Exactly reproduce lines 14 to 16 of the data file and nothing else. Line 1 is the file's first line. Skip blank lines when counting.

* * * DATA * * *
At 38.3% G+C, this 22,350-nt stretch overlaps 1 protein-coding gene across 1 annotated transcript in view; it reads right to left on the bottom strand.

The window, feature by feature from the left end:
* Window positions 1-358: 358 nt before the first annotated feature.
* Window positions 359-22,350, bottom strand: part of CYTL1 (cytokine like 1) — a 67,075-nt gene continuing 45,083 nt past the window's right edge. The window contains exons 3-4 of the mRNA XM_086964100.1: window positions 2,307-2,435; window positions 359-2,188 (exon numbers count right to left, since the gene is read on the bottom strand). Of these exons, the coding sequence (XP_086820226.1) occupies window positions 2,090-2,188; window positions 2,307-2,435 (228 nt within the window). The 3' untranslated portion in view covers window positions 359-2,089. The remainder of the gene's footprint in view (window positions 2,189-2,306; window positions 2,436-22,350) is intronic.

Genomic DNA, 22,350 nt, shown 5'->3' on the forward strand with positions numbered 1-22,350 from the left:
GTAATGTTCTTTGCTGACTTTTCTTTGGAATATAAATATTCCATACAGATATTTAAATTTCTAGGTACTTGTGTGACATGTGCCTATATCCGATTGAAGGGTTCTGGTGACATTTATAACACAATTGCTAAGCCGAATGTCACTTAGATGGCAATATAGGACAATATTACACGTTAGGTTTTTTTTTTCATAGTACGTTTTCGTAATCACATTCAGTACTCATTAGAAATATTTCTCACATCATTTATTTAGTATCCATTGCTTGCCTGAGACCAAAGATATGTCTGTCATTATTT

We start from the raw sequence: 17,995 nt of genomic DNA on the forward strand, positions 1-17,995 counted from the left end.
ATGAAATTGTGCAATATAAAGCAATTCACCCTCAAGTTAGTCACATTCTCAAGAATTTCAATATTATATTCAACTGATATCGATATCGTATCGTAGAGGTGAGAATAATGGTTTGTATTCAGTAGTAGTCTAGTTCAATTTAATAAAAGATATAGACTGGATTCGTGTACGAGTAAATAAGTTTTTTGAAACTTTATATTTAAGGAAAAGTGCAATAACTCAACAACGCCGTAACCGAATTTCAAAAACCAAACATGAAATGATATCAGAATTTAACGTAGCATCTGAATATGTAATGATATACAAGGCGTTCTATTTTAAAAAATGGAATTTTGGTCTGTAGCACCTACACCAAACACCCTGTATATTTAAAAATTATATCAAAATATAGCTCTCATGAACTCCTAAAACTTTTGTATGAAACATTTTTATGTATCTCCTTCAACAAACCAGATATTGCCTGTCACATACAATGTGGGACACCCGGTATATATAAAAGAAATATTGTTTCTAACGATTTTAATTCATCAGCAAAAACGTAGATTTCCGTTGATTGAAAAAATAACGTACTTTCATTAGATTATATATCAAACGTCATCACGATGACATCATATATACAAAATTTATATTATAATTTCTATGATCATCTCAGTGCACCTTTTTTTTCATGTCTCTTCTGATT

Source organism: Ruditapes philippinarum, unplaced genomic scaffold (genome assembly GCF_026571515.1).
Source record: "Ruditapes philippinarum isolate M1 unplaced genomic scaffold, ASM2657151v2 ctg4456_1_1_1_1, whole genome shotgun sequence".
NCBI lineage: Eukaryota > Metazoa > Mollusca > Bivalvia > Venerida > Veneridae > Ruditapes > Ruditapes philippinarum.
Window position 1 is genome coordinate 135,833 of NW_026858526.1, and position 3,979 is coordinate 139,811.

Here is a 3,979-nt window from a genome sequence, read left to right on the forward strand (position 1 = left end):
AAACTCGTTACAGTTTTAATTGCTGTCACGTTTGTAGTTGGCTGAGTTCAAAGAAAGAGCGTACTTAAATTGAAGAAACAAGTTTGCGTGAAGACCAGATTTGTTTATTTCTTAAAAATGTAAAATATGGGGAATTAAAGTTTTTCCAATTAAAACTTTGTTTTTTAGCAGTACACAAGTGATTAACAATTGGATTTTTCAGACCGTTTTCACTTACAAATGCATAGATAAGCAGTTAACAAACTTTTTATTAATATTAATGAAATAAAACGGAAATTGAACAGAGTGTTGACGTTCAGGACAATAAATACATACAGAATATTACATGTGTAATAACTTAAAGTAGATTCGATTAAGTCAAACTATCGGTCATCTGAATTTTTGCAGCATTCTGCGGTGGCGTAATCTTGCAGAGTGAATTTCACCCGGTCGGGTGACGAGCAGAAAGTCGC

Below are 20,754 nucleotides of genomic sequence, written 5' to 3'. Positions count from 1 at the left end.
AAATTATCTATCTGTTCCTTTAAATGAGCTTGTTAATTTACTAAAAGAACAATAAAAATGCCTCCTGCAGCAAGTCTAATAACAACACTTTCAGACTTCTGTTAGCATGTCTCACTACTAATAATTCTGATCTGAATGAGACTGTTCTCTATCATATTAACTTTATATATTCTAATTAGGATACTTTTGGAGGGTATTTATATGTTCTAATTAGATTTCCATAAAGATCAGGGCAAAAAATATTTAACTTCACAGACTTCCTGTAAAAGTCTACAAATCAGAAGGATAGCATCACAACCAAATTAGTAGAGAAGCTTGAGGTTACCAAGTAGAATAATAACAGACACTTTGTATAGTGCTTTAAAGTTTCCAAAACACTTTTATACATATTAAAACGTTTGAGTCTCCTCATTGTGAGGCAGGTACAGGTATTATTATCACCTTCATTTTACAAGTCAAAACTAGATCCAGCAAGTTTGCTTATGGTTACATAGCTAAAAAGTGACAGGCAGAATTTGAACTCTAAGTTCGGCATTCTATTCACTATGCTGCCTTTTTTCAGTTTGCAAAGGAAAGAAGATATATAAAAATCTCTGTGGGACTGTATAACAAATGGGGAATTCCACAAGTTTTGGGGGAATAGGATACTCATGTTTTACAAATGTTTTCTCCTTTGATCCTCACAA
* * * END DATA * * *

AAACTCGTTACAGTTTTAATTGCTGTCACGTTTGTAGTTGGCTGAGTTCAAAGAAAGAGCGTACTTAAATTGAAGAAACAAGTTTGCGTGAAGACCAGATTTGTTTATTTCTTAAAAATGTAAAATATGGGGAATTAAAGTTTTTCCAATTAAAACTTTGTTTTTTAGCAGTACACAAGTGATTAACAATTGGATTTTTCAGACCGTTTTCACTTACAAATGCATAGATAAGCAGTTAACAAACTTTTTATTAATATTAATGAAATAAAACGGAAATTGAACAGAGTGTTGACGTTCAGGACAATAAATACATACAGAATATTACATGTGTAATAACTTAAAGTAGATTCGATTAAGTCAAACTATCGGTCATCTGAATTTTTGCAGCATTCTGCGGTGGCGTAATCTTGCAGAGTGAATTTCACCCGGTCGGGTGACGAGCAGAAAGTCGC

Below are 20,754 nucleotides of genomic sequence, written 5' to 3'. Positions count from 1 at the left end.
AAATTATCTATCTGTTCCTTTAAATGAGCTTGTTAATTTACTAAAAGAACAATAAAAATGCCTCCTGCAGCAAGTCTAATAACAACACTTTCAGACTTCTGTTAGCATGTCTCACTACTAATAATTCTGATCTGAATGAGACTGTTCTCTATCATATTAACTTTATATATTCTAATTAGGATACTTTTGGAGGGTATTTATATGTTCTAATTAGATTTCCATAAAGATCAGGGCAAAAAATATTTAACTTCACAGACTTCCTGTAAAAGTCTACAAATCAGAAGGATAGCATCACAACCAAATTAGTAGAGAAGCTTGAGGTTACCAAGTAGAATAATAACAGACACTTTGTATAGTGCTTTAAAGTTTCCAAAACACTTTTATACATATTAAAACGTTTGAGTCTCCTCATTGTGAGGCAGGTACAGGTATTATTATCACCTTCATTTTACAAGTCAAAACTAGATCCAGCAAGTTTGCTTATGGTTACATAGCTAAAAAGTGACAGGCAGAATTTGAACTCTAAGTTCGGCATTCTATTCACTATGCTGCCTTTTTTCAGTTTGCAAAGGAAAGAAGATATATAAAAATCTCTGTGGGACTGTATAACAAATGGGGAATTCCACAAGTTTTGGGGGAATAGGATACTCATGTTTTACAAATGTTTTCTCCTTTGATCCTCACAA